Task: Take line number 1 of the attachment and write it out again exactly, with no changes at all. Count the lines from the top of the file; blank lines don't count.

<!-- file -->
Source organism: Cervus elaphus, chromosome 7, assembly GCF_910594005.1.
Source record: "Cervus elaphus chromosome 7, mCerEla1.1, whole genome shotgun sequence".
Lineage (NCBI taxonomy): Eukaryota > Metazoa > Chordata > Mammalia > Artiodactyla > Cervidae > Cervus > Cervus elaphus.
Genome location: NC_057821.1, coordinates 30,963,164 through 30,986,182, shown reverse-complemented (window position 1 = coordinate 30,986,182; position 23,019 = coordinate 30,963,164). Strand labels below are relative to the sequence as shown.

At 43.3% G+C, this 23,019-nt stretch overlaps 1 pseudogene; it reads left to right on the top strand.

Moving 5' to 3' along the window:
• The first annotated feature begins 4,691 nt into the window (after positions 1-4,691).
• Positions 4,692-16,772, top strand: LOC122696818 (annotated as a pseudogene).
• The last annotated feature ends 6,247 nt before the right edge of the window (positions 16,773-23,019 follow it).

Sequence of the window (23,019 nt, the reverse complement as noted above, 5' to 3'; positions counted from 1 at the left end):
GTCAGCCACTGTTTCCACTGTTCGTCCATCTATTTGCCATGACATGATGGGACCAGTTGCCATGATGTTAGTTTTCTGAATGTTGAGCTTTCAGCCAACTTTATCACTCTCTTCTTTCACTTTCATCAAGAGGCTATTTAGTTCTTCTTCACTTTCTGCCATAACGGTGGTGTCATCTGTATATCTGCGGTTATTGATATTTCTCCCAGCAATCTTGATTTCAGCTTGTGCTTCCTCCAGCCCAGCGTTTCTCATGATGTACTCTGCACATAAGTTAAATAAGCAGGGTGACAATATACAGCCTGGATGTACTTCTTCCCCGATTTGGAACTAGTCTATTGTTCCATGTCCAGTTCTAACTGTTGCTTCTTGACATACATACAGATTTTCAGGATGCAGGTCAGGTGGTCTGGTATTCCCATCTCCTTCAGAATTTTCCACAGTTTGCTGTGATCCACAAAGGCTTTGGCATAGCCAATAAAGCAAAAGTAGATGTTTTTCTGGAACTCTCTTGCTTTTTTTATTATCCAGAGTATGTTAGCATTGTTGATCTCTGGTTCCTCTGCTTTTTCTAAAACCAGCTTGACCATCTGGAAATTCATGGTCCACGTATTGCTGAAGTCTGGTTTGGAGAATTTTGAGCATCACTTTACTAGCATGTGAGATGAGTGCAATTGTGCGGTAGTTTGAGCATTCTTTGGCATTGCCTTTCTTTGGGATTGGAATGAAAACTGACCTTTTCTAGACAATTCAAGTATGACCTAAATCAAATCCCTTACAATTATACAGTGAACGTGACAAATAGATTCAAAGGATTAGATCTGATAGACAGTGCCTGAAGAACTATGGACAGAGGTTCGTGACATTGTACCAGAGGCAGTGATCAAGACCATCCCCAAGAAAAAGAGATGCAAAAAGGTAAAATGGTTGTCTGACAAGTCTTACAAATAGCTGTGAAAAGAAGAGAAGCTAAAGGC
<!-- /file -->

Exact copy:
Source organism: Cervus elaphus, chromosome 7, assembly GCF_910594005.1.